“This is not happening!” the King of Denial shouted one last time, and the dead captain exploded like some kind of plague bomb, splattering everyone in the vicinity with bits of flesh and gore, and shards of bone that cut into them like shrapnel.

One girl picked the captain’s eyeball off her cheek and stared into its glassy black hole while she screamed.

Then she vomited.

And everyone around her started vomiting too.

Everyone who had been tainted by the captain’s explosion, at least.

They all started vomiting blood.

Clines, realizing his mistake too late, slicked his hair back in shock and disbelief. The real-life superhero sank down in his chair behind the table, slipping into a force field of complete and utter denial.

The blood-splattered zombie fans stopped vomiting and started turning on the rest of the crowd. They moaned. One lunged forward, biting.

Screams erupted. A few of the survivalists, acting on instinct, raised their guns... and threw the useless pieces of plastic at the infected.

“Craig!” I shouted at DiLouie.

He looked at me, and I indicated that we should corral as many healthy fans as we could into Peter Clines’s growing shield of denial.

DiLouie knew instantly what to do. He started tossing out the marshmallow eyeballs as bait.

The infected glanced down at the crinkly packages thrown at their feet.

They looked up at Craig.

Then down again.

Then up.

Then they looked at me.

I looked at them.

They looked at my book.

I told them what it was about.

They seemed interested and I thought I was going to make some sales. But then they all fell to the ground and started clawing for the eyeballs, fighting each other for them, growling.

While DiLouie reached into a box for more eyeballs, I hurdled our table and started helping people over into Clines’s personal bubble. One girl was dressed as a zombie castaway in a coconut bra.

“Are these bites?!” I asked her, pointing out the nasty, realistic looking wounds on her forearm and throat.

“No, I swear!”

I didn’t know what to do.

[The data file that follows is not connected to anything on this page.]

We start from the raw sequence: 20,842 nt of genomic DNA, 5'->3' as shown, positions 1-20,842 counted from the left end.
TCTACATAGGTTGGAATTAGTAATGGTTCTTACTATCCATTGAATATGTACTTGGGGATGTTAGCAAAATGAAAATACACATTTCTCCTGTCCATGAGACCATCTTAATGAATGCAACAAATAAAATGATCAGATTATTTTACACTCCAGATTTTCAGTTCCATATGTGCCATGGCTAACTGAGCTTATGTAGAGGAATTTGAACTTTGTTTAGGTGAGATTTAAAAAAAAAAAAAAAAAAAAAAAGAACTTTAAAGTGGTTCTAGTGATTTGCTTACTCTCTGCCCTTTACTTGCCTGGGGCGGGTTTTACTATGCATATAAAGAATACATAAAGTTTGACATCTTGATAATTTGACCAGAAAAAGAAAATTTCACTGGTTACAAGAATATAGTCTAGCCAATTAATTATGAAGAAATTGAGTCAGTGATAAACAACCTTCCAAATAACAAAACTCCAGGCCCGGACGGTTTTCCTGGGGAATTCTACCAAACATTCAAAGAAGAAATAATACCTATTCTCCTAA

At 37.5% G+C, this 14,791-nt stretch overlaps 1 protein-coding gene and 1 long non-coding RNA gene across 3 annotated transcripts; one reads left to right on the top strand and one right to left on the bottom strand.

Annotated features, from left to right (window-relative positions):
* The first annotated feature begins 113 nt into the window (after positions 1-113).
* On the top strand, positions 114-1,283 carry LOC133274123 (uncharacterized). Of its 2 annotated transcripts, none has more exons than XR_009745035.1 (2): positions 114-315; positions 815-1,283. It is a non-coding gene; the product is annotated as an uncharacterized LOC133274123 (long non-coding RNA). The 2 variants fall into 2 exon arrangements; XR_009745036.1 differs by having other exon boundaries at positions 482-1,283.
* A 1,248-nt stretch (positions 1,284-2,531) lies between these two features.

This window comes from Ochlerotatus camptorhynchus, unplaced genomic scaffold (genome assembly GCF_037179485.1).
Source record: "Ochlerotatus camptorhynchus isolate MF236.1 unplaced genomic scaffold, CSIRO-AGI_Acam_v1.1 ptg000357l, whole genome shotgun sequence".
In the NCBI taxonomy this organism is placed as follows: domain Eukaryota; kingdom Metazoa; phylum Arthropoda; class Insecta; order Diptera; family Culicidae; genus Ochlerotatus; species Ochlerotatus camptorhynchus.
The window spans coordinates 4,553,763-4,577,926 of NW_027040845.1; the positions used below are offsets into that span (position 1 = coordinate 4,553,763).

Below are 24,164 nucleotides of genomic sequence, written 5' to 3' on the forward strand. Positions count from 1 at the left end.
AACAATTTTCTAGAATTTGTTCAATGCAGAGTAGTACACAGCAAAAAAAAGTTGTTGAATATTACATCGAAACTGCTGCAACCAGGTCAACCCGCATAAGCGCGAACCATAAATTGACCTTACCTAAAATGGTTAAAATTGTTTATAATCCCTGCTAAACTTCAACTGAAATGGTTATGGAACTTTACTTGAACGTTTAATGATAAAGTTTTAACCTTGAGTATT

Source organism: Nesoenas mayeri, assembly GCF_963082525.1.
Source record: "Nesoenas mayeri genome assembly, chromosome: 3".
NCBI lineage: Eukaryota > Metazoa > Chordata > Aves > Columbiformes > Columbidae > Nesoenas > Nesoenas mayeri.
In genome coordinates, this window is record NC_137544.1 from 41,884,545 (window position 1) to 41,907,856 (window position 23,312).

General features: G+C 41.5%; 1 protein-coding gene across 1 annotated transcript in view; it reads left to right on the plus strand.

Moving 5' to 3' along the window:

So I snatched up the fake severed arm that one of the other Permuted authors, Timothy Long, had left sitting on his table next to mine.

Earlier, DiLouie had stuffed the fake arm down his blazer sleeve and had extended the hand to shake with another fellow novelist, Jason Hornsby. Hornsby had gotten quite the shock when he’d ripped off the arm of one of Permuted’s bestselling authors!

I dangled the fake limb in front of the castaway’s face like I was teasing a dog.

She glanced at it.

Then glanced at me.

Then glanced back at the arm again.

Then glanced at my book, but there was no time for a sales pitch.

I launched into one anyway.

“Hey!” Timothy Long—who, for whatever reason, had been standing there the whole time just laughing at everyone getting killed—grabbed his fake arm from me and whopped the female castaway over the head with it.

“Ow!” she said. “What was that for?!”

“Nothing,” I replied as I lifted her over the table into Timothy Long’s capable arms. She hugged him around the neck, and her grass skirt dangled over his powerful, manly guns.

With her secured, I started glancing up and down the long hallway outside the ballroom, trying desperately to spot our publisher and my good friend Jacob Kier. Jacob was tall, about as tall as the guy who played Big Daddy. About as tall as the titular character in that horror movie Jacob. I couldn’t see him.

I formed a megaphone with my hands and shouted his true name: “Beavis! Beavis!”


But then… from deep in the ballroom, where there was nothing but screams and the sound of fighting and things falling down, I heard…



I went running after my friend Jacob.

I only looked back once.

Behind me, back at our table, the castaway in Timothy Long’s arms leaned in as if to kiss him on the cheek, but then suddenly she was vomiting in his face and all down his front, and Tim went stumbling backward with her still in his arms, and they both crashed through the big windows of the convention center, and they went tumbling down three stories to the parking lot below while the Seattle rain blew in.

“Tim!” DiLouie screamed… and Peter Clines’s field of denial grew more and more...

   Featuring Jonathan Maberry, Jacob Kier, Lyle Perez, Eloise Knapp, and more!

   Find out who dies and who… prolongs the inevitable…


Virtual Stranger said...

I suppose I asked for that... :D

Shadow Jerusalem said...

Who will survive and what will be left of them????

Unknown said...

This is amazing! Can't wait to read part 2!!

D.L. Snell said...

Thanks, everyone! And, Peter... you're a hero!

Bunny said...

That was great. You guys were so awesome to talk to!

Lisa said...

OMG! You guys are killin me. I love love love it!

Michele Cacano said...

Hilarious! I love it! You know, I thought I was just reading a review of the con at first... Then I thought to myself, I don't remember that... LOL!

D.L. Snell said...

Thanks! I crafted the first few paragraphs to grab people's attention: "What?! This guy didn't like zomBcon?!"

But you'd be surprised how much of this stuff actually did happen. For example, the Big Daddy thing. He really did cut his finger.